CANNABIS STORES ARE SPROUTING LIKE WEEDS AND WILL LIKELY RESULT IN CLOSURES.
By Tejas Singh
IT WAS ONLY A YEAR AND A HALF AGO THAT THE FIRST CANNABIS STORE OPENED UP IN BRANTFORD. FAST FORWARD TO TODAY, THE CANNABIS MARKET HAS EXPLODED WITH NEW STORES IN THE CITY AND SHOWS NO SIGNS OF SLOWING. DMJZONE REPORTER TEJAS SINGH HAS BEEN LOOKING AT THE ONTARIO CANNABIS RETAIL MARKET AND JOINS US NOW.
Russell Bennett: It’s no surprise, no. I think that there have been so many people keen to open up a store. If you recall back in 2016, before it was legalized, there were 100 stores at least, 130 stores at one point in Toronto alone. And they were all unlicensed because people’s desire to sell cannabis was so great. And people love cannabis for whatever reason, whether it’s medicinal, or whether it’s adult use, just to chill out on a Saturday evening or whatever. But whatever the reason, people are enamoured with this plant and enamoured with the production of it, the cultivation of it and the selling of it.
THAT WAS RUSSELL BENNETT, A CANNABIS LAWYER FROM TORONTO, TALKING ABOUT HOW IT IS NO SURPRISE THAT THE CANNABIS RETAIL INDUSTRY HAS GROWN SO MUCH OVER THE LAST 18 MONTHS.
IN BRANTFORD, THERE ARE 21 STORES LISTED BY THE ALCOHOL AND GAMING COMMISSION OF ONTARIO THAT ARE OPEN OR ARE WAITING FOR THEIR LICENCE TO BE APPROVED BY THEM. AND JUST BECAUSE EVERYONE LOVES THIS COMPARISON, THAT IS MORE THAN THE 18 TIM HORTONS IN THE CITY. ONTARIO REACHED A TOTAL OF MORE THAN A THOUSAND OPEN CANNABIS STORES IN AUGUST OF LAST YEAR. WHAT IS MORE, WHILE THE COMPETITION IN THE CANNABIS MARKET HAS INCREASED RAPIDLY, THEIR OWNERS DON’T SEEM TO BE INTIMIDATED.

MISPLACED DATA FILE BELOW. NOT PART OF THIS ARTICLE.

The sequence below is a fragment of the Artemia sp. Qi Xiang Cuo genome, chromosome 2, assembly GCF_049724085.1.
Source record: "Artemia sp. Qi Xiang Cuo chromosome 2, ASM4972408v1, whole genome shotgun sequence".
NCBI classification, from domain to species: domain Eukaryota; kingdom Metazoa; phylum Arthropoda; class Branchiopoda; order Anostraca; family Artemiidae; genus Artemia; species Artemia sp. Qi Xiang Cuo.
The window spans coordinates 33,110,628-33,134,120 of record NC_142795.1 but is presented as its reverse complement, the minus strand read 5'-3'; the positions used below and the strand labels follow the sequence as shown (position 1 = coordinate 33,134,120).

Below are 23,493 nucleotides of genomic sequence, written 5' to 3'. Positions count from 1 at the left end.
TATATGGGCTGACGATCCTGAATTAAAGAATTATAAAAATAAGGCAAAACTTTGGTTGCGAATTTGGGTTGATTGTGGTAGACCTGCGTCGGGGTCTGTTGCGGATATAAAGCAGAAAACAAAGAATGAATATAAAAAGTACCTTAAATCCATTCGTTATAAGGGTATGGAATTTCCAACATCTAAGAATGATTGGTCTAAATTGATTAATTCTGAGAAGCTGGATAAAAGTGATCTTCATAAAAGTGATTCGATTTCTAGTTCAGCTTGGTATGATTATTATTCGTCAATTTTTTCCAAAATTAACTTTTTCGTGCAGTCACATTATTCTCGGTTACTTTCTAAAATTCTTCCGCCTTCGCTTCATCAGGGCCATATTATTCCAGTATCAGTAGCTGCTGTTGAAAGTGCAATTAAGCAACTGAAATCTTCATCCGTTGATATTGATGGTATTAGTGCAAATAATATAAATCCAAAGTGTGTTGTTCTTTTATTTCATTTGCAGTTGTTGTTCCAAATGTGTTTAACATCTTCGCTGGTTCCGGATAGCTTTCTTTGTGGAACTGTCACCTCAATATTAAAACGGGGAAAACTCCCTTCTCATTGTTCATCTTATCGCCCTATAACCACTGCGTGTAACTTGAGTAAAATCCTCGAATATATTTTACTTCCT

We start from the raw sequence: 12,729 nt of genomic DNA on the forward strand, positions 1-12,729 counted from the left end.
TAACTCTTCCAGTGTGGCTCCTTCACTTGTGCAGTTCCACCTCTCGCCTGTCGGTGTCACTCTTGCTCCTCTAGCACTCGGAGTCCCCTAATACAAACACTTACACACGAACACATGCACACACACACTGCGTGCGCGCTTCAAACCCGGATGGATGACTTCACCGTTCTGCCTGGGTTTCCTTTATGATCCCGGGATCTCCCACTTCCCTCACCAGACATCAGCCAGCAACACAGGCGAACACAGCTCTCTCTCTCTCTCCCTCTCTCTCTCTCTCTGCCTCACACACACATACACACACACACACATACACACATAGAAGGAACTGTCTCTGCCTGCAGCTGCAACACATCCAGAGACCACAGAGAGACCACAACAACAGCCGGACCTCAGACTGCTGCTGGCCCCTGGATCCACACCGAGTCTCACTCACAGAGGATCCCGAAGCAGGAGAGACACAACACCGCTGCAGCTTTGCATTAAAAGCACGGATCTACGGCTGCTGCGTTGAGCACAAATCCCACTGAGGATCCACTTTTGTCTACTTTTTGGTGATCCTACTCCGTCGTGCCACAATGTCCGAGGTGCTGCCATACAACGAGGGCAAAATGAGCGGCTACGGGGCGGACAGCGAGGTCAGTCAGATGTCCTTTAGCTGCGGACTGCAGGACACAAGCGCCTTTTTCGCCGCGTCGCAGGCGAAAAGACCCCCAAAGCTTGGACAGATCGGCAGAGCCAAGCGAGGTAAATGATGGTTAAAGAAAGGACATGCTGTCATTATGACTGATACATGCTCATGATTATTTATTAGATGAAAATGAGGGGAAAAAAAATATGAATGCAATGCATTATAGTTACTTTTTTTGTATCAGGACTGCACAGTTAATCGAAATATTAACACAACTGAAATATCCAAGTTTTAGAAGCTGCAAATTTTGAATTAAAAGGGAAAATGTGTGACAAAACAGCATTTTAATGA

MIKE DUNN IS THE CO-FOUNDER OF 1922, A CANNABIS STORE BASED OUT OF TORONTO, AND DUNN EXPLAINS THAT HE IS NOT WORRYING ABOUT WHO OPENS UP NEXT TO HIM. HE AND HIS TEAM ARE ONLY THINKING ABOUT THE QUALITY OF HIS PRODUCT AND WHAT TYPE OF CUSTOMERS THEY WANT TO CATER TO. THEY ARE TARGETING A VERY SPECIFIC CANNABIS CLIENTELE.
Mike Dunn: Like, I want a 50/50, male/female mix. I want two-thirds of probably the people walking in the door to be between the ages of probably 19 to 39. Anything else is kind of like a secondary target market. And if they come, they come but, like, it’s more just focusing on who you want your consumer to be? And is that the person walking in the door.
POST THE LEGALIZATION OF CANNABIS IN 2018 IN CANADA, A LOT OF NEW STORES OPENED UP, BANKING ON NEW CUSTOMERS THAT WOULD BE COMING INTO THE MARKET. IT HAS BEEN A FEW YEARS SINCE THEN, BUT THE NUMBER OF CANNABIS STORES ONLY KEEPS INCREASING. JAY ROSENTHAL IS THE CO-FOUNDER OF THE BUSINESS OF CANNABIS WEBSITE. IT HOSTS ALL THE LATEST STORIES ABOUT THE CANNABIS INDUSTRY. HE SAYS THAT THESE STORES DO NOT DEPEND ON NEW CUSTOMERS COMING INTO THE MARKET. LIKE ANY INDUSTRY, CANNABIS STORES ALSO FOLLOW THE 80-20 RULE, MEANING THAT 80 PER CENT OF THE PRODUCT IS BOUGHT BY 20 PER CENT OF THE CONSUMERS.
Jay Rosenthal: So, there’s the 80-20 rule. But we had a, we had an expert on from Leafly. It’s a website that sort of tracks all these things, and is a great publication, they said that they see even more refined than that–they see, I want to say, a 50-10 rule, that there’s 10 per cent of the consumers that buy 50 per cent of the product, like, they call them hype consumers were like, what they buy, how they buy, how they shared it, Instagram or social media is like part of their personality.
THE LATEST NUMBERS FROM THE GOVERNMENT OF CANADA WEBSITE SAY THAT 53 PER CENT OF USERS BOUGHT CANNABIS FROM LEGAL STORES IN 2021. THIS NUMBER WAS UP FROM 41 PER CENT IN 2020, AND EVEN THOUGH THERE IS SIGNIFICANT PROGRESS, PEOPLE ARE SAYING THAT THEY COULD BE DOING BETTER. RUSSELL BENNETT, THE CANNABIS LAWYER FROM EARLIER, SAYS THAT 53 PER CENT IS STILL VERY LOW. THE GOVERNMENT HAS HAD THREE YEARS, HOW MUCH LONGER DO THEY NEED IF THE GOVERNMENT’S ENTIRE REASONING BEHIND LEGALIZATION WAS TO COMBAT THE ILLICIT MARKET? HE BELIEVES THAT THIS IS BECAUSE THE LICENSING PROCESS FOR GROWING IS VERY DIFFICULT.